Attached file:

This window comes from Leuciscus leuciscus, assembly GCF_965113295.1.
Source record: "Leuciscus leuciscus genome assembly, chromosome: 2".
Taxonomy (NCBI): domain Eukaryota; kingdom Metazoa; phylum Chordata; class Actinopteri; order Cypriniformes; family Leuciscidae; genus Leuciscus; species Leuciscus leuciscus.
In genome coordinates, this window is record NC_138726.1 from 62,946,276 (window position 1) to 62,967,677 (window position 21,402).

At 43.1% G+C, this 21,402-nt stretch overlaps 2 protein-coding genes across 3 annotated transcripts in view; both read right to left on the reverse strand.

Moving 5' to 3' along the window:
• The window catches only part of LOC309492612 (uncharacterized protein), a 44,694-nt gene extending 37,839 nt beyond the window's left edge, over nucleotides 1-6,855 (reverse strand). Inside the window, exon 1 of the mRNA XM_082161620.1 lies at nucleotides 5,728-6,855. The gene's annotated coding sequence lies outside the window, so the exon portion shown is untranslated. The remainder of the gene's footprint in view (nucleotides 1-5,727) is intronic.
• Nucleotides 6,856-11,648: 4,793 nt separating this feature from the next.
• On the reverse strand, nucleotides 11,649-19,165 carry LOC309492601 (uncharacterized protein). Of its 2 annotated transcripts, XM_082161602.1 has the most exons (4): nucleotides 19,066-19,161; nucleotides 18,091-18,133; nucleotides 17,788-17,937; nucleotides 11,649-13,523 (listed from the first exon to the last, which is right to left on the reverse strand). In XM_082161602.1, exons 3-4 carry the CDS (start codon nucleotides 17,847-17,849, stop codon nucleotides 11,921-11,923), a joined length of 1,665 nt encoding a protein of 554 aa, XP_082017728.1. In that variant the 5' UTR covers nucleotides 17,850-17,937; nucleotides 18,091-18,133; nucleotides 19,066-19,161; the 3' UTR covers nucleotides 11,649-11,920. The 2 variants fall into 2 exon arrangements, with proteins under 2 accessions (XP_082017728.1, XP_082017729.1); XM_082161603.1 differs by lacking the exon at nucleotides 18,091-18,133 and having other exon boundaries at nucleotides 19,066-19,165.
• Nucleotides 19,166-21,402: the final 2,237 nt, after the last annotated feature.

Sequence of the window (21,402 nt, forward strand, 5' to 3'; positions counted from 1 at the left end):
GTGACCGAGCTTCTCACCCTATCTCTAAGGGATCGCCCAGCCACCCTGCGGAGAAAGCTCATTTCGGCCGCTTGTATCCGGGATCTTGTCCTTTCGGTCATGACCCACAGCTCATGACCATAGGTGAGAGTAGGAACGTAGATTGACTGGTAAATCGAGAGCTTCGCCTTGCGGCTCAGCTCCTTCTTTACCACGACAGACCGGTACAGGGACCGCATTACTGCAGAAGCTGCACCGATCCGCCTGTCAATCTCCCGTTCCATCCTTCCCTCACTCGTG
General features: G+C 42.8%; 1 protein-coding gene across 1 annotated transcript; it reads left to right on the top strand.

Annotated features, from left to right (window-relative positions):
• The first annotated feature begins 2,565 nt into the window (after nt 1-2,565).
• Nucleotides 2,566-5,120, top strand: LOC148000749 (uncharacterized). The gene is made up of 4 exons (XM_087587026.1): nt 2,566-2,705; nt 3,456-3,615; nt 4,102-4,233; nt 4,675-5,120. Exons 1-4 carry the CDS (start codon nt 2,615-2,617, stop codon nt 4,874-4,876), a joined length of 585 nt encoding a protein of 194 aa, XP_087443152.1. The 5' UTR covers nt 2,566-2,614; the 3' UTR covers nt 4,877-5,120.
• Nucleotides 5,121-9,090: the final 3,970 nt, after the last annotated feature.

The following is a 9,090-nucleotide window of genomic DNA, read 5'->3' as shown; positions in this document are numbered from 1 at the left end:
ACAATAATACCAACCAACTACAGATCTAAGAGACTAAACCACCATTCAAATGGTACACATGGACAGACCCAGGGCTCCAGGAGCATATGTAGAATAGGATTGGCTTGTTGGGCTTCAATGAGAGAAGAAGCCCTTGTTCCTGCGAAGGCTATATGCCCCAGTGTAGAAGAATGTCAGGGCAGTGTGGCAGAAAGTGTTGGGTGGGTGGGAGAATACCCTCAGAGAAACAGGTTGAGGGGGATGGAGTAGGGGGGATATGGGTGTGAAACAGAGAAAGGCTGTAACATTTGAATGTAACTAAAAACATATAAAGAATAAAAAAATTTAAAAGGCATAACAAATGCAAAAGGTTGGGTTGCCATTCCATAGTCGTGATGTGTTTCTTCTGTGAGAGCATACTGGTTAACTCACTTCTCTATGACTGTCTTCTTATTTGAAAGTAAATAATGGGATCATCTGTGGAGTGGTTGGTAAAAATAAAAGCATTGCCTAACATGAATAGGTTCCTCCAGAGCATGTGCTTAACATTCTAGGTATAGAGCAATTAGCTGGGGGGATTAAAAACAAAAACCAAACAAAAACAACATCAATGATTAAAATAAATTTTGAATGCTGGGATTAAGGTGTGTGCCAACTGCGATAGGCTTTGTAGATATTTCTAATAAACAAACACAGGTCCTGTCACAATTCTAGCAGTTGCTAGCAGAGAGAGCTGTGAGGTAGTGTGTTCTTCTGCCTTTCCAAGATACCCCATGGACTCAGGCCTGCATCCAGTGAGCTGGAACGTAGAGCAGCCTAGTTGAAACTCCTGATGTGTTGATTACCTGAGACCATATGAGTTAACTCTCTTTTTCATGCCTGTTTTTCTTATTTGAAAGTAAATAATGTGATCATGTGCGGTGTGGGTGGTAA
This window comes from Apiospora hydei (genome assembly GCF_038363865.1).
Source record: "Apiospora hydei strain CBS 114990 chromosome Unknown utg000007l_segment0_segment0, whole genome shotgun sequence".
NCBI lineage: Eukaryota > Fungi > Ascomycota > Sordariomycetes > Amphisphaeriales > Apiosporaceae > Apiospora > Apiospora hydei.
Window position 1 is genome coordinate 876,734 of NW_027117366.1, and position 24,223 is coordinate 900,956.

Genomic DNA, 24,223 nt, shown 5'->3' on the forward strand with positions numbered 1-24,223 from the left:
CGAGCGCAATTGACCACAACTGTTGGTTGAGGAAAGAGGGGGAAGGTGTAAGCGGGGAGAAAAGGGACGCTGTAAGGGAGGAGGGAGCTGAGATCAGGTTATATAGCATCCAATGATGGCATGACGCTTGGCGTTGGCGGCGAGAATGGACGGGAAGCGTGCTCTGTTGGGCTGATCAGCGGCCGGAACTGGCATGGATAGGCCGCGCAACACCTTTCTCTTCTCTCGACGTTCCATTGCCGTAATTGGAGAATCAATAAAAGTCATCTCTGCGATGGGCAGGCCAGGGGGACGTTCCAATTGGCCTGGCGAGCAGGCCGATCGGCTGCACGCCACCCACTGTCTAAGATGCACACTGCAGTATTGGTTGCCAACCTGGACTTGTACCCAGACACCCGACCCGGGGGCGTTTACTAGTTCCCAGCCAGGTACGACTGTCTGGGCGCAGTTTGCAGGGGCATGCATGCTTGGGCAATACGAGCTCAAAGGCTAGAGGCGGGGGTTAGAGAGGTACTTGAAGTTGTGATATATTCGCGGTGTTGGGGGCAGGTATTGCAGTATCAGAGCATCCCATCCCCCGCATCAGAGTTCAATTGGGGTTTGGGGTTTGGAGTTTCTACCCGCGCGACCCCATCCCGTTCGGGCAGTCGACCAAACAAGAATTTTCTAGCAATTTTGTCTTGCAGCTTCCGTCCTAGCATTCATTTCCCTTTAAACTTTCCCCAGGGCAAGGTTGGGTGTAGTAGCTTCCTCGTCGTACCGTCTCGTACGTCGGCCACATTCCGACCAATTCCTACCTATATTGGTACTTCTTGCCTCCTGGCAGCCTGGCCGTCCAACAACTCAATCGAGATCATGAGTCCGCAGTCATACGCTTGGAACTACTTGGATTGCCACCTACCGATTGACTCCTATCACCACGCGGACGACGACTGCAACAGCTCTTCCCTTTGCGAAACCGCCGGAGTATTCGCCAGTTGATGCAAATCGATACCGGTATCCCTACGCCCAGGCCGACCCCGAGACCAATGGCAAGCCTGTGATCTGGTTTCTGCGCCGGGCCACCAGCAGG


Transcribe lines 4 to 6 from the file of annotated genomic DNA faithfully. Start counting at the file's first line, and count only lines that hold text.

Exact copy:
In genome coordinates, this window is record NC_138726.1 from 62,946,276 (window position 1) to 62,967,677 (window position 21,402).

At 43.1% G+C, this 21,402-nt stretch overlaps 2 protein-coding genes across 3 annotated transcripts in view; both read right to left on the reverse strand.

Moving 5' to 3' along the window: